Tag Archives: dslr

Water droplet photography tutorial

Water Droplet photography tutorial.
A step by step guide on how to take water droplet images like the ones i have taken below, using a dslr and off camera flash.

I’ve always wanted to capture water droplets as I find the uniqueness of the shapes fascinating.

When I first started out in photography back in 2011,  I tried capturing several shots of water droplets and had great fun experimenting and learning.

My set up back then was on a budget and apart from the camera equipment, I used d.i.y material sourced from around the house and the local stationary store.

This guide will show you ‘step by step’ what I used to take the water droplet photos I have posted.

Step 1: camera settings

tamron 90mm speedlite wireless trigger photography

In order to take sharp macro shots with your dslr, especially of water droplets , you will need to have a dedicated macro lens. A cheaper option would be to buy a close up lens or use extension tubes for your existing lens.

You will also need at least one, off camera flash unit, this can be a TTL compatible flash or any 3rd party flash used on manual mode, with a wireless remote trigger and shutter release cable (i use a £20 2nd hand flash – set to ‘manual’ mode )

Camera settings

f11 aperture
1/125 shutter speed
200 iso

I also experimented with the cameras WB to change the colour range in some shots.

My Equipment:
Nikon D5000 dslr camera (you can use any camera that allows you to change aperture and shutter speed)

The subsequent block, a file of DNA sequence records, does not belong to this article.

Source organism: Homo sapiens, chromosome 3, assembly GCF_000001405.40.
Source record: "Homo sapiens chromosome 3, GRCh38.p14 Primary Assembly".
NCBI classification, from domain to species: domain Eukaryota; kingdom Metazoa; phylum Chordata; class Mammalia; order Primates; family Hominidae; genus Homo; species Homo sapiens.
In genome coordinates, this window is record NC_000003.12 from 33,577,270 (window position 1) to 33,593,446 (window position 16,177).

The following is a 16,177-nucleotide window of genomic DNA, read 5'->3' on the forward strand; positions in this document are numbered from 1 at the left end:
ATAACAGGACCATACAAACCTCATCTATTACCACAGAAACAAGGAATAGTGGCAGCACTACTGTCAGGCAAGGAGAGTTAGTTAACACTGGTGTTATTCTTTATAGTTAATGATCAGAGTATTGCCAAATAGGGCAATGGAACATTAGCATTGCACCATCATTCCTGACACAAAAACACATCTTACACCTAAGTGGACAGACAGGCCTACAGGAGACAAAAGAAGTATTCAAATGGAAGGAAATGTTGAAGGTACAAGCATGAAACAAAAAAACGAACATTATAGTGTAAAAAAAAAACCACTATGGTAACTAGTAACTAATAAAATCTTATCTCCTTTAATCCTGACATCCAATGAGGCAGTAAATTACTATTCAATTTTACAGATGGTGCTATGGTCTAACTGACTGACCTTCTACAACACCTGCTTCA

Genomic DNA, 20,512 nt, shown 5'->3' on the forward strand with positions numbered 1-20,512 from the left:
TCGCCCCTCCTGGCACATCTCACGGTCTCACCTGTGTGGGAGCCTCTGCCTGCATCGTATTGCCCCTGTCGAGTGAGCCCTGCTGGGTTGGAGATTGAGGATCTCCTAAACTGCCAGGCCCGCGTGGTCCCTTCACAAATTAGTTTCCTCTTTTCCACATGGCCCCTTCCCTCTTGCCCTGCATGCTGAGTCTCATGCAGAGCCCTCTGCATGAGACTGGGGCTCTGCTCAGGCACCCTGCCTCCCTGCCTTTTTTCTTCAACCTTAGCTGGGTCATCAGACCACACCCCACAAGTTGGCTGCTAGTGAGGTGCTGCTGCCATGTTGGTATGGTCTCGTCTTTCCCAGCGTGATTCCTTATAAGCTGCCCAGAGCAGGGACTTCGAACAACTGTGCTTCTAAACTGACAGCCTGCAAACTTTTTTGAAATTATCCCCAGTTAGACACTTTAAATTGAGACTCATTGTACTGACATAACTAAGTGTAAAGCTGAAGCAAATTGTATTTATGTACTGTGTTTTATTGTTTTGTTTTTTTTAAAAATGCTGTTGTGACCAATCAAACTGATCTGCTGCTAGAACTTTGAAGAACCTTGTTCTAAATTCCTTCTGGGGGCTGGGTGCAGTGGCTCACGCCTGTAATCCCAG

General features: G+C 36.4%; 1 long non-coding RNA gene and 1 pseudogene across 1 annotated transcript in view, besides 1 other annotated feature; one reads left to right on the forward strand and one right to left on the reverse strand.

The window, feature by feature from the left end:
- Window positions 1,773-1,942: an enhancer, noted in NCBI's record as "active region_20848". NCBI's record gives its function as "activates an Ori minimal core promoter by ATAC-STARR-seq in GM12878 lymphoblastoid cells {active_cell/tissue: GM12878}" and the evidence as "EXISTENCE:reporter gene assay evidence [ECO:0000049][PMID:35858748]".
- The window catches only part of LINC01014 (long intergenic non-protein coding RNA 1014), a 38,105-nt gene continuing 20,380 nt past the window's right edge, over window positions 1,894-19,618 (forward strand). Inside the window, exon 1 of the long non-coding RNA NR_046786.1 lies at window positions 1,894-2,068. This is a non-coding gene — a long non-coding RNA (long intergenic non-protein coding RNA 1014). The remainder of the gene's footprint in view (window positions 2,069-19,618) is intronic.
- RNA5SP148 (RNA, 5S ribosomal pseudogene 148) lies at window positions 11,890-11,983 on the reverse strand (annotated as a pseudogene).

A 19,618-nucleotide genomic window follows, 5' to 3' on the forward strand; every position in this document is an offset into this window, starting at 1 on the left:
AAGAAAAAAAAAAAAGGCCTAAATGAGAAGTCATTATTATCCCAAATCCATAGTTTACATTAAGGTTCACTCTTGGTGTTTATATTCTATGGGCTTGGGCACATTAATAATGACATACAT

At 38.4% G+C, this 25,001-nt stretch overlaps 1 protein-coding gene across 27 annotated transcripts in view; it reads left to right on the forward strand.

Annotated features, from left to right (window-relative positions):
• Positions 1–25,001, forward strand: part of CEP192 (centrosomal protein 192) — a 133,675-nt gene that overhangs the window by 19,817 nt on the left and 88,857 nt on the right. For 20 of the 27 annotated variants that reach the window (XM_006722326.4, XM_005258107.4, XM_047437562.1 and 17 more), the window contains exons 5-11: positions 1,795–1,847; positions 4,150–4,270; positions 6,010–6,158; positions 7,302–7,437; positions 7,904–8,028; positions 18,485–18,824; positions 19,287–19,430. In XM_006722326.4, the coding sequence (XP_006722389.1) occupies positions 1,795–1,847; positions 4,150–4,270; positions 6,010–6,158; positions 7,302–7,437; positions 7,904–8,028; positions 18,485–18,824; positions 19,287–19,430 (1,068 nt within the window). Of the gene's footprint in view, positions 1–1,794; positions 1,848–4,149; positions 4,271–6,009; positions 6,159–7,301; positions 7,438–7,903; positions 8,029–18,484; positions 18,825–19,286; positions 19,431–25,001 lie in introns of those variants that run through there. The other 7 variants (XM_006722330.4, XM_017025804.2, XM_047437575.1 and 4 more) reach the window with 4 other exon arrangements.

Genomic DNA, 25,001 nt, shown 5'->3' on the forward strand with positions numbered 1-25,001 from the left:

Tamron 90mm Macro lens (try macro functions, extension tubes if you do not have a dedicated macro lens)
Off camera Flash x 1 (if you have more use them but for basic images like what I have taken here 1 is enough)
3 x Wireless remote trigger (you could use the  flash sync mode, camera timer or ttl if this option is not for you)
1 x mini tripod (mine is like a gorillapod but doesnt have a name and was alot cheaper £8.99)
1 x 5in1 reflector (mine is 22″ £4.99 )


Step 2: Equipment for diy studio set up

reflector highspeed photography dslr camera

Additional Equipment
1x step ladders (anywhere/anything else a bag of water can be suspended from – possibly a door frame)
1 x glass pyrex kitchen cooking bowl (£2.99)
1 x black clipboard (£0.69)
1 x pack of neon paper (£0.50)
1 x pack of holographic paper (£0.50)you will also need a container or bag for the water to drop out of and something to seal the bag withWhat I am using:
1 x fold over sandwich bag (pack of 50 £0.50)
2 x stationary clips (pack of 12 (£0.69)